OBJECTIVE: Home-based cardiac rehabilitation (CR) programs have been shown to be effective in increasing exercise capacity, which is a significant predictor of longevity for patients with heart disease. However, adherence to these programs has been problematic. Therefore, it is important to identify key theoretical correlates of exercise for these patients that can be used to inform the development of behavioral interventions to help tackle the adherence problem. The purpose of this study was to determine whether protection motivation theory (PMT) explained significant variation in exercise intentions and behavior in patients receiving home-based CR.
METHODS: Patients (N = 76) completed a questionnaire that included PMT constructs at the beginning and midpoint (ie, 3 months) of the program and an exercise scale at 3 and 6 months (ie, at the end of the CR program).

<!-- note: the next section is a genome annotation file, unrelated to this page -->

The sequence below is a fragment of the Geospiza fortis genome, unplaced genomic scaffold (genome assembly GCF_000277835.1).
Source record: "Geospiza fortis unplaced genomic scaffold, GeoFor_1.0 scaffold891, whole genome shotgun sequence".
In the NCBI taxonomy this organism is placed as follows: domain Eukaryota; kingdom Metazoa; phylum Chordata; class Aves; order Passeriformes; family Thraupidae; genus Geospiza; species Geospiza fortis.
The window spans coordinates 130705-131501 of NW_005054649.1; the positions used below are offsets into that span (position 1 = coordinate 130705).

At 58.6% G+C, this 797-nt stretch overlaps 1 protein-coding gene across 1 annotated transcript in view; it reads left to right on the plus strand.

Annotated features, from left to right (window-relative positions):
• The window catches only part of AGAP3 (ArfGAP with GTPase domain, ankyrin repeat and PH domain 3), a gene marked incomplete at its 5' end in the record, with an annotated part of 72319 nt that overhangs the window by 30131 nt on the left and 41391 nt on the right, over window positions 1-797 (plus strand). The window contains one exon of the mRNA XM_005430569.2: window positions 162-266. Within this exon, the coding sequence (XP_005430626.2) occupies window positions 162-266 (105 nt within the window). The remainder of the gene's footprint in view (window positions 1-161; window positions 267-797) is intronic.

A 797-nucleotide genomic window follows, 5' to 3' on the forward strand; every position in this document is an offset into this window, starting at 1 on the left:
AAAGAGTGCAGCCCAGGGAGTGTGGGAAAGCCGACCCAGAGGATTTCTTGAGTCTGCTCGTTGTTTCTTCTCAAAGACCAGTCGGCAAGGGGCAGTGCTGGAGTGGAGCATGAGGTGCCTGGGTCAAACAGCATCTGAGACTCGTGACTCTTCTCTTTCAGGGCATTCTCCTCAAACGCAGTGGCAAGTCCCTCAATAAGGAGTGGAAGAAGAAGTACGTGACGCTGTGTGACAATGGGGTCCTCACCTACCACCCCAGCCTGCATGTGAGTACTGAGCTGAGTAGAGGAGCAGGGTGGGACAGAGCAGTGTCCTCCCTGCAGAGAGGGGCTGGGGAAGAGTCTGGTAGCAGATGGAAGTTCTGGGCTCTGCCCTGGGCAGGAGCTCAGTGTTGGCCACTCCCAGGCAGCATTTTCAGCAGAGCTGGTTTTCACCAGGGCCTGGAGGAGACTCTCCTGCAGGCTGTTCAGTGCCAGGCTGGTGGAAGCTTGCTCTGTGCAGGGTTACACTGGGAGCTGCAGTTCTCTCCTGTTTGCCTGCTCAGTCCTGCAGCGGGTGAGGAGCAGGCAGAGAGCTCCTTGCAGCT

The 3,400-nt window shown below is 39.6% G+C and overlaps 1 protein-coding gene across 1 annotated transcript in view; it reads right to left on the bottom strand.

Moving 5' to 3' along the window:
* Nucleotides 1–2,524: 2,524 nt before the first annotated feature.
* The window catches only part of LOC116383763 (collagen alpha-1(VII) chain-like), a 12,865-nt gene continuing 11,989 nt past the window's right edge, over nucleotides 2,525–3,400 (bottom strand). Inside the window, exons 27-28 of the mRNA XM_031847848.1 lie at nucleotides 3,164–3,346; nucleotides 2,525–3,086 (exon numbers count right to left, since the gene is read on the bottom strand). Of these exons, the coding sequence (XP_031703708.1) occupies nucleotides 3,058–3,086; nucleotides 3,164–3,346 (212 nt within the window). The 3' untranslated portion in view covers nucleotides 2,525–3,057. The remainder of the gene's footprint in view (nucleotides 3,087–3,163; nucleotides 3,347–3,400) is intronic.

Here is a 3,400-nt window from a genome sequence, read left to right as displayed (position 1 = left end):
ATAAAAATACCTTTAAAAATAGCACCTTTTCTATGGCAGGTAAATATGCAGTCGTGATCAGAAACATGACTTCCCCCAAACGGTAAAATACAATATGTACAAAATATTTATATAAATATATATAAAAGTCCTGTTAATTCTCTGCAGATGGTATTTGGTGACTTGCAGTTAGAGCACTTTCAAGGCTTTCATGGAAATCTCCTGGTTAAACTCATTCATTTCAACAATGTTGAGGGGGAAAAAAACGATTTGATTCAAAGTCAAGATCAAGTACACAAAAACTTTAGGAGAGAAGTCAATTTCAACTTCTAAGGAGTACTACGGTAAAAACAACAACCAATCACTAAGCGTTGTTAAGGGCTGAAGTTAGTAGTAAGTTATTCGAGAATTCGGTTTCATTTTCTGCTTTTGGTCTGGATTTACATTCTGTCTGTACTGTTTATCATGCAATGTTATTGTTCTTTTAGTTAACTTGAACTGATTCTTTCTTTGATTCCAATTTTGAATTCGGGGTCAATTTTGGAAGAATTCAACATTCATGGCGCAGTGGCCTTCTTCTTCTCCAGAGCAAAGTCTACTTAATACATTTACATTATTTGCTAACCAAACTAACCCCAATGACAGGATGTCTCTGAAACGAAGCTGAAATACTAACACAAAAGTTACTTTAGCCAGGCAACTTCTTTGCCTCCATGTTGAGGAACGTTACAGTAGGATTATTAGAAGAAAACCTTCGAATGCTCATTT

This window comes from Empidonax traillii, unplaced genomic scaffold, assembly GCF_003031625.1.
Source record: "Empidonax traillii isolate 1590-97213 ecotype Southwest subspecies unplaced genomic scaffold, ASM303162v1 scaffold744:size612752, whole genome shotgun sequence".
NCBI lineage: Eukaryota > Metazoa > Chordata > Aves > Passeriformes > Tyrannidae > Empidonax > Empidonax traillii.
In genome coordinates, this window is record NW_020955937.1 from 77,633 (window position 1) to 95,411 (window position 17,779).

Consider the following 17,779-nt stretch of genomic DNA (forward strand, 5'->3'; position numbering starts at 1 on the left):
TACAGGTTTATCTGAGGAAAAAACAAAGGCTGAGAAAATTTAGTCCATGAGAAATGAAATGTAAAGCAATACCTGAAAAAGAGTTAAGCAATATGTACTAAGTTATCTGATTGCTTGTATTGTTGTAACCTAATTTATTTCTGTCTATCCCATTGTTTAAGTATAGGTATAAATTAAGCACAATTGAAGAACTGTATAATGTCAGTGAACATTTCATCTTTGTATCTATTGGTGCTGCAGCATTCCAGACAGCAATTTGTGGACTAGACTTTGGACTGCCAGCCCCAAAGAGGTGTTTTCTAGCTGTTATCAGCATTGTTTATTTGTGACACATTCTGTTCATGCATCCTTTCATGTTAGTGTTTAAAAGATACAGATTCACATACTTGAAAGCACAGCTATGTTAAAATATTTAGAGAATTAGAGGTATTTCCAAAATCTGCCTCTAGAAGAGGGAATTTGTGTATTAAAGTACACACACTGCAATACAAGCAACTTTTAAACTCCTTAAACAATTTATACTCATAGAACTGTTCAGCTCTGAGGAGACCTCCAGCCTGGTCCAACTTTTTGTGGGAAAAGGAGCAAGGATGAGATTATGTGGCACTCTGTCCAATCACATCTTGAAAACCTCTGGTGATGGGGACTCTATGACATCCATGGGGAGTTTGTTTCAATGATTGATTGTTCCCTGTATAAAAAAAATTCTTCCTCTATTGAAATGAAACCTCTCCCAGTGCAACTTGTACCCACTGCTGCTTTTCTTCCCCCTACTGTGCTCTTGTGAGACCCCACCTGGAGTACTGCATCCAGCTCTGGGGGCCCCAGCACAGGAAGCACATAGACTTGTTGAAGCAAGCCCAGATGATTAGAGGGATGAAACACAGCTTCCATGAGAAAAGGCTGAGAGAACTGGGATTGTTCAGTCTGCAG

RESULTS: Path analyses showed that response efficacy was the sole predictor of 3-month (β = .53) and 6-month (β = .32) intentions. However, the indirect effect of baseline response efficacy on 3-month exercise behavior through intention was nonsignificant (β = −.01), whereas it was significant (β = .11) for 3-month response efficacy on 6-month exercise behavior. Self-efficacy significantly predicted 3-month (β = .36) and 6-month (β = .32) exercise behaviors, whereas 3-month intention significantly predicted 6-month exercise behavior (β = .23).
CONCLUSIONS: Coping appraisal variables (ie, response efficacy and self-efficacy) are potentially useful in explaining exercise behavior during home-based CR.